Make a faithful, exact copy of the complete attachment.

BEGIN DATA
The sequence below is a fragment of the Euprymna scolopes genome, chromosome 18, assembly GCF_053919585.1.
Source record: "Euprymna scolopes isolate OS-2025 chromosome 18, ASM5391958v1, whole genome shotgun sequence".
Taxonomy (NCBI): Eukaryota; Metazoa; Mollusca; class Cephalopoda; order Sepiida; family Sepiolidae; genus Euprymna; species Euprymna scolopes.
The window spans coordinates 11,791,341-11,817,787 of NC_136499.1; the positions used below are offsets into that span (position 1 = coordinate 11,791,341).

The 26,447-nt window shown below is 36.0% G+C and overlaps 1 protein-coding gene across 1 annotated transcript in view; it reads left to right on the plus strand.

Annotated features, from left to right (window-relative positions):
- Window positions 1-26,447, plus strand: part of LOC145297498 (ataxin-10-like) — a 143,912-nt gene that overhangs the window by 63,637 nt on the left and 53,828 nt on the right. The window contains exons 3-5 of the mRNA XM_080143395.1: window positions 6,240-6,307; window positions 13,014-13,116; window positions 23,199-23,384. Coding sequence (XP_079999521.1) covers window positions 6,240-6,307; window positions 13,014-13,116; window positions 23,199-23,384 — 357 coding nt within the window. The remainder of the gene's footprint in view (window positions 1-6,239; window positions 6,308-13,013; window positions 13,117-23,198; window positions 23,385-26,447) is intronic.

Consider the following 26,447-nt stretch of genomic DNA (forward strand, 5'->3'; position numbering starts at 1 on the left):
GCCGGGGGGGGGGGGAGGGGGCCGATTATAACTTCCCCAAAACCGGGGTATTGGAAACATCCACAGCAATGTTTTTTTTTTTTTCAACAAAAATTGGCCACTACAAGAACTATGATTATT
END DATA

The sequence below is a fragment of the Euprymna scolopes genome, chromosome 18, assembly GCF_053919585.1.
Source record: "Euprymna scolopes isolate OS-2025 chromosome 18, ASM5391958v1, whole genome shotgun sequence".
Taxonomy (NCBI): Eukaryota; Metazoa; Mollusca; class Cephalopoda; order Sepiida; family Sepiolidae; genus Euprymna; species Euprymna scolopes.
The window spans coordinates 11,791,341-11,817,787 of NC_136499.1; the positions used below are offsets into that span (position 1 = coordinate 11,791,341).

The 26,447-nt window shown below is 36.0% G+C and overlaps 1 protein-coding gene across 1 annotated transcript in view; it reads left to right on the plus strand.

Annotated features, from left to right (window-relative positions):
- Window positions 1-26,447, plus strand: part of LOC145297498 (ataxin-10-like) — a 143,912-nt gene that overhangs the window by 63,637 nt on the left and 53,828 nt on the right. The window contains exons 3-5 of the mRNA XM_080143395.1: window positions 6,240-6,307; window positions 13,014-13,116; window positions 23,199-23,384. Coding sequence (XP_079999521.1) covers window positions 6,240-6,307; window positions 13,014-13,116; window positions 23,199-23,384 — 357 coding nt within the window. The remainder of the gene's footprint in view (window positions 1-6,239; window positions 6,308-13,013; window positions 13,117-23,198; window positions 23,385-26,447) is intronic.

Consider the following 26,447-nt stretch of genomic DNA (forward strand, 5'->3'; position numbering starts at 1 on the left):
GCCGGGGGGGGGGGGAGGGGGCCGATTATAACTTCCCCAAAACCGGGGTATTGGAAACATCCACAGCAATGTTTTTTTTTTTTTCAACAAAAATTGGCCACTACAAGAACTATGATTATT